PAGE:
Thursday, October 24, 2013

surf's up

What if I tried to teach you some math?  I know, a word problem...  the most dreaded thing in all of mathematics.  Let's make it about probability, one of the most misunderstood and difficult things for folks to master.  Wanna try?

This is a problem offered to our students this week in the monthly Florida Math league contest.  Lots of schools across the state participate.  Not many of our kids got it, but surely you are smarter that a high school student, right?? 

The Surfboard Store sells Special Surfboards that
are so carefully made that only 1 in 1 thousand
is bad. The store tests all Special Surfboards
using a test that is 99% accurate.  If you buy
a Special Surfboard that tests bad, what is the
probability that it really is bad?

Think about it a while and put your answer in the comments here or at the forum where this is posted. (or you can message me if you're shy) I will try to explain the answer tomorrow. 


  1. I think that about 9% of the boards that test bad are actually bad.

    P(board tests bad and is bad)/P(board tests bad)

    P(board tests bad) = P(good board and tests bad)+P(bad board and tests bad)

    P(board tests bad) = (999/1000)(.01) + (1/1000)(.99) = 0.01098

    The .01 in the first part is the probability that a test which is 99% accurate incorrectly says a good board is bad.
    The .99 in the second part is the probability that a bad board is correctly identified.

    P(board tests bad and is bad) = [(1/1000)(.99)]/0.01098 = 0.09016 or 9.016%

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    2. Thanks so much Neil and Kyle for your thoughts. I wonder if part of the problem with questions like these is decifering the language. Of course that is the difficulty in a lot of problems isn't it?? You can check out my thoughts and solution here.

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    4. Neil,
      When you are looking at conditional probabilities like this you have to take into account all of the options. It helps if you draw a tree diagram so that you can see all of the possibilities. There are four possible outcomes in this scenario.
      Board Good and Tests good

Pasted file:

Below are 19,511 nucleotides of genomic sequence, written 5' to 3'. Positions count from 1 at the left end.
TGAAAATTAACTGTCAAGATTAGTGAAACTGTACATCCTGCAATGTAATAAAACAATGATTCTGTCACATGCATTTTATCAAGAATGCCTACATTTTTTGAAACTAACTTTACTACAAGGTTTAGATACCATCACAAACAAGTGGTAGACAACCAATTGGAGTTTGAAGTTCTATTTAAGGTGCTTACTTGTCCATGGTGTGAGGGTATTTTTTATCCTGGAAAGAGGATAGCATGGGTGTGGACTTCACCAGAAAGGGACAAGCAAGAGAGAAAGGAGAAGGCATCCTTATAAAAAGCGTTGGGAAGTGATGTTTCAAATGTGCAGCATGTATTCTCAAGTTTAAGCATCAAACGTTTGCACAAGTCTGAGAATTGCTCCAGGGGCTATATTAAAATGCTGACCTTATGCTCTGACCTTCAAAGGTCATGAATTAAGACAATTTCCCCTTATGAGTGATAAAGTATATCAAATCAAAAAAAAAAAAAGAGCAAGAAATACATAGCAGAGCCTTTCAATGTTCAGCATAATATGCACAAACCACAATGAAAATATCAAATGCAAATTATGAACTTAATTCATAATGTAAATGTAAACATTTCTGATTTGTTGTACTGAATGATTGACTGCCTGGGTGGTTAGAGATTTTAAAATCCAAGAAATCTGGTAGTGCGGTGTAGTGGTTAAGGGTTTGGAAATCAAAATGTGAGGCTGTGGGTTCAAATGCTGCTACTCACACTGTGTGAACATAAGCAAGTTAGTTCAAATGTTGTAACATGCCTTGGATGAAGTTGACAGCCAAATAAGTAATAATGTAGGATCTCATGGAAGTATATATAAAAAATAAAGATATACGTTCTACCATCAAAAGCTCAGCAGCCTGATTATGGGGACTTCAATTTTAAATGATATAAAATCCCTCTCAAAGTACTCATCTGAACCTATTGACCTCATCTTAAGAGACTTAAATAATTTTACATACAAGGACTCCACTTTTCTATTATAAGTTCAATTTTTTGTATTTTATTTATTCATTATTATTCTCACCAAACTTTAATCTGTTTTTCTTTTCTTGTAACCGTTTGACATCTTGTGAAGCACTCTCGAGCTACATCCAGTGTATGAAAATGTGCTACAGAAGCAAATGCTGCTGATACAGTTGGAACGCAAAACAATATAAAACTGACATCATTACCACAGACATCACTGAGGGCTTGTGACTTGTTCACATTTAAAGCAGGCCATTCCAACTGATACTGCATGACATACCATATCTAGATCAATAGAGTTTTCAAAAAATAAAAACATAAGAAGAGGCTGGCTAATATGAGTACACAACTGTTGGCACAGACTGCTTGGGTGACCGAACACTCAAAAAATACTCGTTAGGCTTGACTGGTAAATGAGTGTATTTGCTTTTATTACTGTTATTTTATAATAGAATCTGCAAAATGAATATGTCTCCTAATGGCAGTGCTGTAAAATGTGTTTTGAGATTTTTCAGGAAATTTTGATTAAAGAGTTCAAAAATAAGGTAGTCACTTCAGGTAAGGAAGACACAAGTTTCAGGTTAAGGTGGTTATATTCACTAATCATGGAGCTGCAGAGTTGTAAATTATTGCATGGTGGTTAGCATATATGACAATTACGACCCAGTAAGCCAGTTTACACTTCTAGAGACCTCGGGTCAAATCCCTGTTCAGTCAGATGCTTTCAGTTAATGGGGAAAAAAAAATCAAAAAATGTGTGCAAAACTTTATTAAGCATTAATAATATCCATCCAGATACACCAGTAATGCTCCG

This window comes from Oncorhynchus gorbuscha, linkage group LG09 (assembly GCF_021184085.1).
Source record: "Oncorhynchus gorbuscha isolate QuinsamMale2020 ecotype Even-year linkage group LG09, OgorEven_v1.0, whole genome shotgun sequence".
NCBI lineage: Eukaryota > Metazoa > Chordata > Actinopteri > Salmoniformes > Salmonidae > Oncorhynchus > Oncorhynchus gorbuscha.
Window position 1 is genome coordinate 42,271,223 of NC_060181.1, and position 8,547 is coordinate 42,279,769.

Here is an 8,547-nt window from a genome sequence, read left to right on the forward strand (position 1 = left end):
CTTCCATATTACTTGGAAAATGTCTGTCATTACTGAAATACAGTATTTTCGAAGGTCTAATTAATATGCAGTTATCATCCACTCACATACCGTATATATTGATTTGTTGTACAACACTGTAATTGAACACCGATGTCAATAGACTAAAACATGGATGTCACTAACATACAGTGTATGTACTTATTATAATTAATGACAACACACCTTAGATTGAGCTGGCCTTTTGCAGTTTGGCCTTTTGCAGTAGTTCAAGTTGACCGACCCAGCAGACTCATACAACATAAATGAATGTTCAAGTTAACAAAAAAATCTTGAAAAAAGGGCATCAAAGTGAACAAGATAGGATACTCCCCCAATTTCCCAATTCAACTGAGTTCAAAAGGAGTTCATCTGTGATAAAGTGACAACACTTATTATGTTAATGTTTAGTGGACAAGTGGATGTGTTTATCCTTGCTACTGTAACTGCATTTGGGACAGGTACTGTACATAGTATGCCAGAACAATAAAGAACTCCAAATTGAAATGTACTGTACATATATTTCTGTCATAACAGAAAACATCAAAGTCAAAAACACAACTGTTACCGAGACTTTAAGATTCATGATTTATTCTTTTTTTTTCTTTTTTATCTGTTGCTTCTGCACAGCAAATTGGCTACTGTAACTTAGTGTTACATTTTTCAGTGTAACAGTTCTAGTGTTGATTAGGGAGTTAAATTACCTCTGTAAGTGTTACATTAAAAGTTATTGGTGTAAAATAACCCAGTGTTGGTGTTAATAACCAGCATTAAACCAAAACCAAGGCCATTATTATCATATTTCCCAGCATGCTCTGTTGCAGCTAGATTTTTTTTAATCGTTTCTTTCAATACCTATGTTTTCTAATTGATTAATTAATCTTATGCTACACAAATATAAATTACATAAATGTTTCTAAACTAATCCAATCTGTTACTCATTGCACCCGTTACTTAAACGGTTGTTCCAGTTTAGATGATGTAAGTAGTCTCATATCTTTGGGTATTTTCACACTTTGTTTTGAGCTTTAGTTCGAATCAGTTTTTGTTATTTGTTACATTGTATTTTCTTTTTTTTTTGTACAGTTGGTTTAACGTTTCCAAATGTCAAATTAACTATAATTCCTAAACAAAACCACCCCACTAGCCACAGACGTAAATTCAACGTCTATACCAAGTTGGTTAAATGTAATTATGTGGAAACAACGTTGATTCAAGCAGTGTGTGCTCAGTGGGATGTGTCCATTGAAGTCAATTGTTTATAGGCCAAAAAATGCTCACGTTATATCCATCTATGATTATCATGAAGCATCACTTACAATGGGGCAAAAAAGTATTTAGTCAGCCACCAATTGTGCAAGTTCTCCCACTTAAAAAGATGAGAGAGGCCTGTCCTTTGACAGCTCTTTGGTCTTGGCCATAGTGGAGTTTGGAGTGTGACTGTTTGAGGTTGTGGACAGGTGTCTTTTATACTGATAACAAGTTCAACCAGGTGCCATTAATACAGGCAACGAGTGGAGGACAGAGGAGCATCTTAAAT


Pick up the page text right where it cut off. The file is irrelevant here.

Board Good and Tests bad
      Board Bad and Tests Bad
      Board Bad and Tests Good

      In order to find the probabilities of each of these four options, you have to multiply the probabilities of each of the components together (i.e. (probability of getting a good board (.999) times the probability of getting a positive test (.99) and so on)

      When you have more than one thing happening, it is often helpful to draw a diagram. In this case, my students would probably opt for a tree diagram so that they could identify which boards tested bad (which from above would include two separate groups of boards).

      I know that this seems counter intuitive, but that is the reason that most students will miss this problem. In reality, this has applications to medical tests for rare diseases. No test is 100% accurate (at least not any that I am aware of) and so there are always some false positives. If the disease is very rare, than it should make sense that it is more likely that the test was wrong than someone actually have the rare disease.

      I hope this helps. Just as a bit of background, after looking at Deb's explanation, my answer has a lot more math involved because I would have had my students use my explanation on a Free Response problem on the AP Statistics test. I like Deb's answer better in terms of explaining the reasoning behind why my answer was correct to my students. Hopefully they will be able to understand the concept and then apply their understanding in a way which shows their understanding of probabilities. We'll see.

    5. Thanks for your insights, Kyle. I do not teach AP Stats, but I am teaching a regular version of the class and have found it very challenging to try to help students understand how to think about the probability of conditional events. This question just appeared and seemed a really good example of the ideas we struggle with. I actually got it wrong at first too. I have been thinking a lot lately about the role of statistics and probability in our popular culture and the ongoing misunderstanding that is clear in most areas. Even math teachers, long dedicated to the pursuit of calculus, are loathe to address these questions in their courses. It's a worthy conversation and will continue to be so.